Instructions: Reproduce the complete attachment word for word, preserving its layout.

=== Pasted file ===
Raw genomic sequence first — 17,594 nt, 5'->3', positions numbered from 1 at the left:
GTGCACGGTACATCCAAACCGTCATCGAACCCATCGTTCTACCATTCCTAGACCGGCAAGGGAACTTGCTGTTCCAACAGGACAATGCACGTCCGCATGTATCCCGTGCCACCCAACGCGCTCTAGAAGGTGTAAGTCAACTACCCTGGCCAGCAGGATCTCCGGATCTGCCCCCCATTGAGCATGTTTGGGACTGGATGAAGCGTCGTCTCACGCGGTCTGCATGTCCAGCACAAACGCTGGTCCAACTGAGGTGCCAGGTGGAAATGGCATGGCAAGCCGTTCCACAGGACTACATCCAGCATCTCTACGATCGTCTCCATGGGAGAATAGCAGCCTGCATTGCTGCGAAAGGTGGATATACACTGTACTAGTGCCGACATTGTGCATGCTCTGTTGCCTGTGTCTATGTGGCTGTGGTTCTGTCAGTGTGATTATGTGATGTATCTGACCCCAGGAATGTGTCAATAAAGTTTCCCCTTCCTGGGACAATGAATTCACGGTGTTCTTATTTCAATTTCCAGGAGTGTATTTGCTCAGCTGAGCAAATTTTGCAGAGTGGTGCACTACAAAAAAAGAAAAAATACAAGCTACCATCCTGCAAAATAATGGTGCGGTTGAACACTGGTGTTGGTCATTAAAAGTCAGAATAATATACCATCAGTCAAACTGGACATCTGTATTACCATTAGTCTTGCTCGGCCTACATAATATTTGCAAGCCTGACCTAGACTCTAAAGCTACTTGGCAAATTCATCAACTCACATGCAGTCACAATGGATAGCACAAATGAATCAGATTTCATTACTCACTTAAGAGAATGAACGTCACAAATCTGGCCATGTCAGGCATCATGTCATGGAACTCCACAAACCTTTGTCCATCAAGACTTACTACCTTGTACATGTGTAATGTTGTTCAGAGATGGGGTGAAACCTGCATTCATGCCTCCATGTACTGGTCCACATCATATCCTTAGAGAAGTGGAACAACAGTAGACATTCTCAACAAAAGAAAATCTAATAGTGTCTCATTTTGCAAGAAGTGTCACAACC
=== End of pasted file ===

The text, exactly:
Raw genomic sequence first — 17,594 nt, 5'->3', positions numbered from 1 at the left:
GTGCACGGTACATCCAAACCGTCATCGAACCCATCGTTCTACCATTCCTAGACCGGCAAGGGAACTTGCTGTTCCAACAGGACAATGCACGTCCGCATGTATCCCGTGCCACCCAACGCGCTCTAGAAGGTGTAAGTCAACTACCCTGGCCAGCAGGATCTCCGGATCTGCCCCCCATTGAGCATGTTTGGGACTGGATGAAGCGTCGTCTCACGCGGTCTGCATGTCCAGCACAAACGCTGGTCCAACTGAGGTGCCAGGTGGAAATGGCATGGCAAGCCGTTCCACAGGACTACATCCAGCATCTCTACGATCGTCTCCATGGGAGAATAGCAGCCTGCATTGCTGCGAAAGGTGGATATACACTGTACTAGTGCCGACATTGTGCATGCTCTGTTGCCTGTGTCTATGTGGCTGTGGTTCTGTCAGTGTGATTATGTGATGTATCTGACCCCAGGAATGTGTCAATAAAGTTTCCCCTTCCTGGGACAATGAATTCACGGTGTTCTTATTTCAATTTCCAGGAGTGTATTTGCTCAGCTGAGCAAATTTTGCAGAGTGGTGCACTACAAAAAAAGAAAAAATACAAGCTACCATCCTGCAAAATAATGGTGCGGTTGAACACTGGTGTTGGTCATTAAAAGTCAGAATAATATACCATCAGTCAAACTGGACATCTGTATTACCATTAGTCTTGCTCGGCCTACATAATATTTGCAAGCCTGACCTAGACTCTAAAGCTACTTGGCAAATTCATCAACTCACATGCAGTCACAATGGATAGCACAAATGAATCAGATTTCATTACTCACTTAAGAGAATGAACGTCACAAATCTGGCCATGTCAGGCATCATGTCATGGAACTCCACAAACCTTTGTCCATCAAGACTTACTACCTTGTACATGTGTAATGTTGTTCAGAGATGGGGTGAAACCTGCATTCATGCCTCCATGTACTGGTCCACATCATATCCTTAGAGAAGTGGAACAACAGTAGACATTCTCAACAAAAGAAAATCTAATAGTGTCTCATTTTGCAAGAAGTGTCACAACC